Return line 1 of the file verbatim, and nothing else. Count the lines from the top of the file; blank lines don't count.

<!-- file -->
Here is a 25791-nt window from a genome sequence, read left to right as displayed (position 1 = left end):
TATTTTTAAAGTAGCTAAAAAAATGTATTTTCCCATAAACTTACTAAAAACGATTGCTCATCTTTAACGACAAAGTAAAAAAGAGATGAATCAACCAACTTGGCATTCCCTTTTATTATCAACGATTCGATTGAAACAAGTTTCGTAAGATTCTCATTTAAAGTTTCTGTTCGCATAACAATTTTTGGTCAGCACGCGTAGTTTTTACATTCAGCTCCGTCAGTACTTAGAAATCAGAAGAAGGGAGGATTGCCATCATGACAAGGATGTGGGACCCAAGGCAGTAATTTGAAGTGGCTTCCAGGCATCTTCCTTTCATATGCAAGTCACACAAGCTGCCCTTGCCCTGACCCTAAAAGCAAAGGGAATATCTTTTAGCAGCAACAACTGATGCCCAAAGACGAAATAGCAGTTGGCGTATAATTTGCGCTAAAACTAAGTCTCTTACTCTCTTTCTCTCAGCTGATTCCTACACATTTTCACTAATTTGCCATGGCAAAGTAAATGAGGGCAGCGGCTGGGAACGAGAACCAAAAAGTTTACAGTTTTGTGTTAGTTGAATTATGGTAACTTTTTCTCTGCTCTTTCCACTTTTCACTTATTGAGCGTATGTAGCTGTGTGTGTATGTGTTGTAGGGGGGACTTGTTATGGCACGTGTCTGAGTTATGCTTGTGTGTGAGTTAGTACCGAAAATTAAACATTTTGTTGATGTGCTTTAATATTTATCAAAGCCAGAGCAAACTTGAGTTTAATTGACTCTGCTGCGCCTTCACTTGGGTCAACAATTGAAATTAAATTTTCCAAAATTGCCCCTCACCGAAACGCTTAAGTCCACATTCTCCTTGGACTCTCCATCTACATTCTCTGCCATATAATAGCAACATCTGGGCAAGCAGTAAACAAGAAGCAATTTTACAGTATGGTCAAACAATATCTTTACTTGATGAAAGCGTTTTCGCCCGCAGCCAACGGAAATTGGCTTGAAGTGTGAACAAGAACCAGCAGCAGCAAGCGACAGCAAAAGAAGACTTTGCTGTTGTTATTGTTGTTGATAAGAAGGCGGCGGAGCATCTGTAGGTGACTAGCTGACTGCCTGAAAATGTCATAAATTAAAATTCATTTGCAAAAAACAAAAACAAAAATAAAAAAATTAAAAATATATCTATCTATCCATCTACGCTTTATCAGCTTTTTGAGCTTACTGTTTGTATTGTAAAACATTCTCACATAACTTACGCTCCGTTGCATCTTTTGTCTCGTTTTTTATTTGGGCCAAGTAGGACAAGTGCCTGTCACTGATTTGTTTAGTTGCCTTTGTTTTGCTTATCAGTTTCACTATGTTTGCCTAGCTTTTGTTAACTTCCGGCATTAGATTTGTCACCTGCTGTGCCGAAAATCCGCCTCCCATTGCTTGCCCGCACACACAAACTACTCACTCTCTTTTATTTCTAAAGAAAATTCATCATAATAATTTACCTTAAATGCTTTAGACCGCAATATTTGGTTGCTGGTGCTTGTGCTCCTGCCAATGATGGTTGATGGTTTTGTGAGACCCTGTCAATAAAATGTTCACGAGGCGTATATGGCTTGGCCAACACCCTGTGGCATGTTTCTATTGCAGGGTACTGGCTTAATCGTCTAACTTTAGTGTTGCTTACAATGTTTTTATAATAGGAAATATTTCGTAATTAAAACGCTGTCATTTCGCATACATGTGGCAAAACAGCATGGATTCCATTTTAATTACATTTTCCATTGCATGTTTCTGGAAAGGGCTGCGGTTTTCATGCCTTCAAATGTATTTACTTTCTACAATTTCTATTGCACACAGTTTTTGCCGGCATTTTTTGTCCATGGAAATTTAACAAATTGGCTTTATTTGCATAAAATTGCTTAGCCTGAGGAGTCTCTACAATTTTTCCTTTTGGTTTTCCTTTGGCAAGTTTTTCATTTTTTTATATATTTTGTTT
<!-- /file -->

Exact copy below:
Here is a 25791-nt window from a genome sequence, read left to right as displayed (position 1 = left end):